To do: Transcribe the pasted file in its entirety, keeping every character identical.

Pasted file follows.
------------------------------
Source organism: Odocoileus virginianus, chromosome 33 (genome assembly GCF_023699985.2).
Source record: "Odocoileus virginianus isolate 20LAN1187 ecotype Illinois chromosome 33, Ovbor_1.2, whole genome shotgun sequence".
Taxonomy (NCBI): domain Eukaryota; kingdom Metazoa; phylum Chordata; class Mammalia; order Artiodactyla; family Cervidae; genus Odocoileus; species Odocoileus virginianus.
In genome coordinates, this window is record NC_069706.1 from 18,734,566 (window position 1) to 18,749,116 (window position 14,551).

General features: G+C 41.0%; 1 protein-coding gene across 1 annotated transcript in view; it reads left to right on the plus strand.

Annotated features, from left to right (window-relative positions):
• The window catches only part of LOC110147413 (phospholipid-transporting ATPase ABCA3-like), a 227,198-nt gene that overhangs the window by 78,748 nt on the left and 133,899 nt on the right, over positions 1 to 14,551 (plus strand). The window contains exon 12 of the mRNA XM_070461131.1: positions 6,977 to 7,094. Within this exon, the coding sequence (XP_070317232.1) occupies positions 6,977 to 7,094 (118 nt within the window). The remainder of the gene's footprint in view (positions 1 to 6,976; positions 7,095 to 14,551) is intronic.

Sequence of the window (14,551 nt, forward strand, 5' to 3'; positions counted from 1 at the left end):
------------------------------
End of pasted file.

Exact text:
Source organism: Odocoileus virginianus, chromosome 33 (genome assembly GCF_023699985.2).
Source record: "Odocoileus virginianus isolate 20LAN1187 ecotype Illinois chromosome 33, Ovbor_1.2, whole genome shotgun sequence".
Taxonomy (NCBI): domain Eukaryota; kingdom Metazoa; phylum Chordata; class Mammalia; order Artiodactyla; family Cervidae; genus Odocoileus; species Odocoileus virginianus.
In genome coordinates, this window is record NC_069706.1 from 18,734,566 (window position 1) to 18,749,116 (window position 14,551).

General features: G+C 41.0%; 1 protein-coding gene across 1 annotated transcript in view; it reads left to right on the plus strand.

Annotated features, from left to right (window-relative positions):
• The window catches only part of LOC110147413 (phospholipid-transporting ATPase ABCA3-like), a 227,198-nt gene that overhangs the window by 78,748 nt on the left and 133,899 nt on the right, over positions 1 to 14,551 (plus strand). The window contains exon 12 of the mRNA XM_070461131.1: positions 6,977 to 7,094. Within this exon, the coding sequence (XP_070317232.1) occupies positions 6,977 to 7,094 (118 nt within the window). The remainder of the gene's footprint in view (positions 1 to 6,976; positions 7,095 to 14,551) is intronic.

Sequence of the window (14,551 nt, forward strand, 5' to 3'; positions counted from 1 at the left end):